Boris Gaganelov Boris Gaganelov - 15 days ago 4
Python Question

Django weighted query (annotated values)

I am attempting to created a query and sort it based on a custom calculation of weights.

I require some help as the solution I have come to does indeed work but the performance is not where I'd like it to be

What I have is a Media object. It has related Comments, Likes and Orders.

What currently works but is a complete hacky mess is the following query:

products = Media.objects \
.select_related(
'image',
'currency',
'user',
'user__image',
) \
.prefetch_related('category', 'tags') \
.exclude(is_deleted=1) \
.filter(Q(category__category__in=categories) | Q(tags__tag__title=query)) \
.annotate(order_count = Count('orders', distinct=True)) \
.annotate(comment_count = Count('comments', distinct=True)) \
.annotate(like_count = Count('likes', distinct=True)) \
.annotate(weight = Count(0)) \
.distinct()

for m in products.iterator():
initial_weight = int(m.order_count)*40 + int(m.comment_count)*4 + int(m.like_count)*4 + int(m.clicks)
m.weight = float(float(initial_weight) - float(m.views/50))


As you can see I am separately annotating all the parameters I'll be using and then doing a stupid iteration full of arithmetic operations for EVERY item in the queryset which is very sub optimal.

One thing I attempted doing was the following:

products = Media.objects \
.select_related(
'image',
'currency',
'user',
'user__image',
) \
.prefetch_related('category', 'tags') \
.exclude(is_deleted=1) \
.filter(Q(category__category__in=categories) | Q(tags__tag__title=query)) \
.annotate(weight = Count('orders', distinct=True) * 40 + Count('comments', distinct=True) * 4 + Count('likes', distinct=True) - F('views')/50 + F('clicks'))


But similar operations in the annotation were impossible (tried a few variations with and without Sum() - Django always complained that the annotated values were of different type.

By the way we're using django 1.8 for this project.

Is there a good single-query aproach to getting my desired sorting weights?

EDIT:

My final solution (thanks to Назар)

media_list = Media.objects \
.select_related('user', 'user__image', 'image', 'currency') \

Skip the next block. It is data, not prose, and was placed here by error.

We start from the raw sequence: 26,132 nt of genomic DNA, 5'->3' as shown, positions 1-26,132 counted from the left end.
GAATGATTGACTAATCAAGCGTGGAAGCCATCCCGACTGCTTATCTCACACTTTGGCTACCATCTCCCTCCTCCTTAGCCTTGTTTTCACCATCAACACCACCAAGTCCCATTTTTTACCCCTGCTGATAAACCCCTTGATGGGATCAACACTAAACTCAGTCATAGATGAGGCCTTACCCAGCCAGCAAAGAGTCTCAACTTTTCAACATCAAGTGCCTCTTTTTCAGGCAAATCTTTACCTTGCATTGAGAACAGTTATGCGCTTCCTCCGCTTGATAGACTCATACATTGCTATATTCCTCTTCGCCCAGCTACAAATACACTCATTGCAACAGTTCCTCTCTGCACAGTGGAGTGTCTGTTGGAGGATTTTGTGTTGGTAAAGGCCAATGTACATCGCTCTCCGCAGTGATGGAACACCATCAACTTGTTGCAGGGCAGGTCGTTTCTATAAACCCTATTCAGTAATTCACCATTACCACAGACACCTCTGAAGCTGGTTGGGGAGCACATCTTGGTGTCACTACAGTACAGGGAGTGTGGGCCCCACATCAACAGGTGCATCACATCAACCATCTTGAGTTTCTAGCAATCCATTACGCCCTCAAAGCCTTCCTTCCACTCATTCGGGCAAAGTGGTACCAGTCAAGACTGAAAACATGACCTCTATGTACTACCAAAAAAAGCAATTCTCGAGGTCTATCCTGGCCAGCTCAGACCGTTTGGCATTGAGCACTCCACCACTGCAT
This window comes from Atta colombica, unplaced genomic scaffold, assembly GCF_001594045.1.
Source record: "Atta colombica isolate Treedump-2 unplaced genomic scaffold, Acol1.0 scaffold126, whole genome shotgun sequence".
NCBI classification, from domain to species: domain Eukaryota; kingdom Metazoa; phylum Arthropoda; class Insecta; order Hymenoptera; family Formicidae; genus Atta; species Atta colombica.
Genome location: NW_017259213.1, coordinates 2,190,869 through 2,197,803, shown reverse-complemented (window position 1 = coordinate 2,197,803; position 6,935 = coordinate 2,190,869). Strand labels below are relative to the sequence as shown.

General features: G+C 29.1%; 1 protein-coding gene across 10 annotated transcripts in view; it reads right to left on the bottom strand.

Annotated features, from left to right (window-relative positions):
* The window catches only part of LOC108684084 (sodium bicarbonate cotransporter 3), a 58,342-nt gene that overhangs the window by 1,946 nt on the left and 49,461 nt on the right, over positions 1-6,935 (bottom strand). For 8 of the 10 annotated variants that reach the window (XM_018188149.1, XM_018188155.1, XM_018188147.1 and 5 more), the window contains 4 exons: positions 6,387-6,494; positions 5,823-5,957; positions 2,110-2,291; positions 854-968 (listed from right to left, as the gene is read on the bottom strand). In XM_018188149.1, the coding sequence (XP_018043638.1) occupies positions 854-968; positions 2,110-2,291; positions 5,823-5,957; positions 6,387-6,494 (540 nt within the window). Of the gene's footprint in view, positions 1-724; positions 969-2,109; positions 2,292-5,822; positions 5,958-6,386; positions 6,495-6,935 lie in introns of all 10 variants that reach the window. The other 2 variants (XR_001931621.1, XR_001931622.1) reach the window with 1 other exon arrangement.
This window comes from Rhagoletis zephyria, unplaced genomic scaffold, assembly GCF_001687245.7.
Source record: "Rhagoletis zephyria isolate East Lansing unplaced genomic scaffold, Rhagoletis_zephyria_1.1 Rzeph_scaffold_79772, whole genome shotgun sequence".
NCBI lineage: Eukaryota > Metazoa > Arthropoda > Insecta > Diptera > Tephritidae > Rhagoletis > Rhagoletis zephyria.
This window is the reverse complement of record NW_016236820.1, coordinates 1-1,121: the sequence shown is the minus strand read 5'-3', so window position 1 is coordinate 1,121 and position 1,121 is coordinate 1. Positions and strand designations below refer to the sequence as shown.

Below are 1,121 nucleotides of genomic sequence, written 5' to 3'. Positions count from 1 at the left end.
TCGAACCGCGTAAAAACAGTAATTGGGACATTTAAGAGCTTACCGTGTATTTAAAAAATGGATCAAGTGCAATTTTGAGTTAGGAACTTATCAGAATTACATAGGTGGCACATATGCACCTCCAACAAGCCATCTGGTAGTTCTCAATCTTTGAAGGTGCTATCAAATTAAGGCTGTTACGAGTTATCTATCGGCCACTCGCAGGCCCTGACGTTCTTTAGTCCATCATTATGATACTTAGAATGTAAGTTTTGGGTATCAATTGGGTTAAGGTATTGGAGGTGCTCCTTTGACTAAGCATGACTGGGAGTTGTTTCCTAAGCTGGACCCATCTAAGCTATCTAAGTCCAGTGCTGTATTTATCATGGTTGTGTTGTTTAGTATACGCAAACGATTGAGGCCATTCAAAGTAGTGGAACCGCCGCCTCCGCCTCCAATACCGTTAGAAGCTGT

.filter(user__in=suggested_users) \
.filter(created_at__gt=seven_days_ago) \
.exclude(sold=True) \
.annotate(order_count = Count('orders', distinct=True)) \
.annotate(comment_count = Count('comments', distinct=True)) \
.annotate(like_count = Count('likes', distinct=True)) \
.annotate(
initial_weight=ExpressionWrapper((F('order_count') * 40 + F('comment_count') * 4 + \
F('like_count') * 4 + F('clicks')), output_field=FloatField())
) \
.annotate(
views_divided=ExpressionWrapper(F('views') / Decimal(50.0), output_field=FloatField())
) \
.annotate(weight=F('initial_weight') - F('views_divided')) \
.distinct()

Answer

First, you would need to make sure that division would yield floats (without rounding). You would need something like this (disgracefully stolen here):

ExpressionWrapper(
    (F('views') / Decimal(50.0), 
    output_field=FloatField()),
)

So, query would look like this:

products = Media.objects \
    .exclude(is_deleted=1) \
    .filter(Q(category__category__in=categories) | Q(tags__tag__title=query)) \
    .annotate(order_count = Count('orders', distinct=True)) \
    .annotate(comment_count = Count('comments', distinct=True)) \
    .annotate(like_count = Count('likes', distinct=True)) \
    .annotate(weight = Count(0)) \
    .annotate(
        initial_weight=F('order_count') * 40 + F('comment_count') * 4 + \
                       F('like_count') * 4 + F('clicks')
     ) \
    .annotate(
        views_divided=ExpressionWrapper((F('views') / Decimal(50.0), 
                                        output_field=FloatField()))
     ) \
    .annotate(weight=F('initial_weight') - F('views_divided')) \
    .distinct()

Looks ugly, but should work (I think).

On the side note - if you only need to calculate weight, you don't actually have to use prefetch_related and select_realted, django will take care of that stuff itself (however, that's just my speculation - if you actually use those foreign keys later in the code, then it's justified).